Politics and economics often interact, and lately, companies like McKesson (NYSE:MCK) haven't had the political winds at their backs. With legislators from both major political parties complaining about high drug prices and their impact on Americans, the drug distribution and wholesale industry is in the crosshairs of reform efforts. That, along with ongoing challenges internationally, has proven problematic for McKesson lately.
Coming into Wednesday's fiscal fourth-quarter financial report, McKesson investors had hoped that the company would be able to get some of its growth mojo back. McKesson's numbers were mixed in that regard, but the drug distributor did manage to produce some earnings gains that gave shareholders hope that the company will be able to navigate through difficult times and find ways to become more profitable in the long run.
McKesson keeps chugging ahead
McKesson's fiscal fourth-quarter results didn't show lightning-fast growth, but they avoided the worst fears of investors. Revenue of $52.4 billion inched higher by 2% from year-ago levels, and that wasn't quite as good as the 3% growth that most of those following the stock would have preferred to see. However, although adjusted net income of $707 million was between 1% and 2% lower, a reduction in share count helped boost adjusted earnings on a per-share basis by 6% to $3.69, topping the consensus forecast among investors for $3.66 per share.
International headwinds once again slowed McKesson's overseas performance. In the European pharmaceutical solutions segment, revenue was down 6%, with 8 percentage points of foreign currency impacts preventing the unit from seeing top-line gains. Adjusted operating profit for the unit was down roughly 70%, and McKesson blamed challenging market environments in the U.K. as well as efforts to sell off the retail pharmacies it owns. Similarly, the McKesson Canada division was a big part of why McKesson's other businesses segment saw revenue fall 6% year over year, although there, segment profit picked up 6%.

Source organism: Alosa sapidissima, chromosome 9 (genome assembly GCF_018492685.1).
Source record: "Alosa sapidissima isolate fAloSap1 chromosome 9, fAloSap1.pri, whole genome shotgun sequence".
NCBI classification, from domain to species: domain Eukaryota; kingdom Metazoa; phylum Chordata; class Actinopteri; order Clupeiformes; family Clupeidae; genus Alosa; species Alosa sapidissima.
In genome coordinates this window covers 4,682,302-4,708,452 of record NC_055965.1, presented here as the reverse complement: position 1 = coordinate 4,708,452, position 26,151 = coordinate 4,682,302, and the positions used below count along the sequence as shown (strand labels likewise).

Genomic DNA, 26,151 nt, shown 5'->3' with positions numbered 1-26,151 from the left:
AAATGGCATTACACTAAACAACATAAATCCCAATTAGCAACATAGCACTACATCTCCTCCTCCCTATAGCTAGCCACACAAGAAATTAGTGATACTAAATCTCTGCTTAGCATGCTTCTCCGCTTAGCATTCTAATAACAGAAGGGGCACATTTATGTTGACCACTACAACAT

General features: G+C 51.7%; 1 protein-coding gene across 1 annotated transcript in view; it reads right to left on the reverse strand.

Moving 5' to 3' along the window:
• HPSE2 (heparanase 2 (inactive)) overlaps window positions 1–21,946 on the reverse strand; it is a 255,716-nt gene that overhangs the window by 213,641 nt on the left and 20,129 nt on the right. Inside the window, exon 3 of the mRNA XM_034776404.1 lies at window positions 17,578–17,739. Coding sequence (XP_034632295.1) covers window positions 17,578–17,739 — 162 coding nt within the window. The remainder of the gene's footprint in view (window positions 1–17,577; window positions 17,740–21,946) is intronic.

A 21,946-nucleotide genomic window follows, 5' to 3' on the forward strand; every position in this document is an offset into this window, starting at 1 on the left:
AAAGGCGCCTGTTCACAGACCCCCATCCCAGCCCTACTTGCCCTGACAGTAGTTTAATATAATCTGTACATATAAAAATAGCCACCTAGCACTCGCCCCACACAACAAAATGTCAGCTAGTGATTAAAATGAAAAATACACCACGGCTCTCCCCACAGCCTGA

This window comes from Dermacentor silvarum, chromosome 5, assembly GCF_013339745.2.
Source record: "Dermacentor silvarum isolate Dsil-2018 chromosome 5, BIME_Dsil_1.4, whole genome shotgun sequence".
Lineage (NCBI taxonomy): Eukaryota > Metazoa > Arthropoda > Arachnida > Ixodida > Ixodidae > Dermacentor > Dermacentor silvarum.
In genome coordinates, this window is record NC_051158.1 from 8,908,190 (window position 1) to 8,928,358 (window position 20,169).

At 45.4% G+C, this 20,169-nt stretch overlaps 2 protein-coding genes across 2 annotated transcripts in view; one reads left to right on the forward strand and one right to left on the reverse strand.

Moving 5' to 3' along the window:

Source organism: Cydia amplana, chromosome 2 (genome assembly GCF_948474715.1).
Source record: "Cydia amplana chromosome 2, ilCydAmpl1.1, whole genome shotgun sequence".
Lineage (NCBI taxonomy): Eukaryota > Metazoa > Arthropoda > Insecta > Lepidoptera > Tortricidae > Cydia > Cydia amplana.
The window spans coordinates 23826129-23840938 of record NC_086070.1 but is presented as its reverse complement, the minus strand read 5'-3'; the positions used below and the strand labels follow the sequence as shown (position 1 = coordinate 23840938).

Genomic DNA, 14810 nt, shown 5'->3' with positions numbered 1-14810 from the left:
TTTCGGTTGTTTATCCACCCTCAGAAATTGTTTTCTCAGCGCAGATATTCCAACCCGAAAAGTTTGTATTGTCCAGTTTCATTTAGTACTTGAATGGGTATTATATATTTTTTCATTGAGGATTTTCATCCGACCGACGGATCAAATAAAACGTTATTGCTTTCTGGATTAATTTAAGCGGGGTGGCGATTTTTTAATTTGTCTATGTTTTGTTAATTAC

McKesson got better results domestically. In the U.S. pharmaceutical and specialty solutions segment, revenue climbed 3%, as generally healthy conditions outweighed the dual effects of customers converting to generics from branded drugs and some customer losses. Operating profit for the segment, however, fell 1% on an adjusted basis. In the medical-surgical solutions segment, revenue growth was strongest, rising 13% largely due to acquisitions and a strong performance in primary care and lab solutions. Operating profit jumped 21%.
New CEO Brian Tyler took the reins in a celebratory mood. "We successfully executed in a challenging environment," Tyler said, "and took action to address the headwinds in our European business." The CEO pointed to improving momentum and financial flexibility as key assets it will use.
Can McKesson pick up more speed?
McKesson has high hopes that its multiple initiatives will combine to produce better results in the coming year. The drug distributor has accelerated its efforts to cut costs, and those moves are now expected to produce $100 million extra in savings beyond what was previously anticipated. That could end up saving McKesson as much as $500 million annually as soon as two years from now. The renewal of McKesson's pharmaceutical distribution relationship with CVS Health (NYSE:CVS) should also be a key contributor to performance at least through mid-2023.
McKesson gave guidance for its 2020 fiscal year that was relatively consistent with what the company has seen in the recent past. The drug distributor expected adjusted earnings to come in between $13.85 and $14.45 per share. That corresponds to just 2% to 6% growth from fiscal 2019 levels, but it leaves room for further progress over the coming year.
McKesson investors seemed pleased about the higher profits and fairly upbeat outlook, and the stock climbed 3% in pre-market trading following the announcement. The company still has plenty of political uncertainty to overcome, but McKesson is pressing forward anyway, and so far, shareholders like what they're seeing from the drug wholesaler.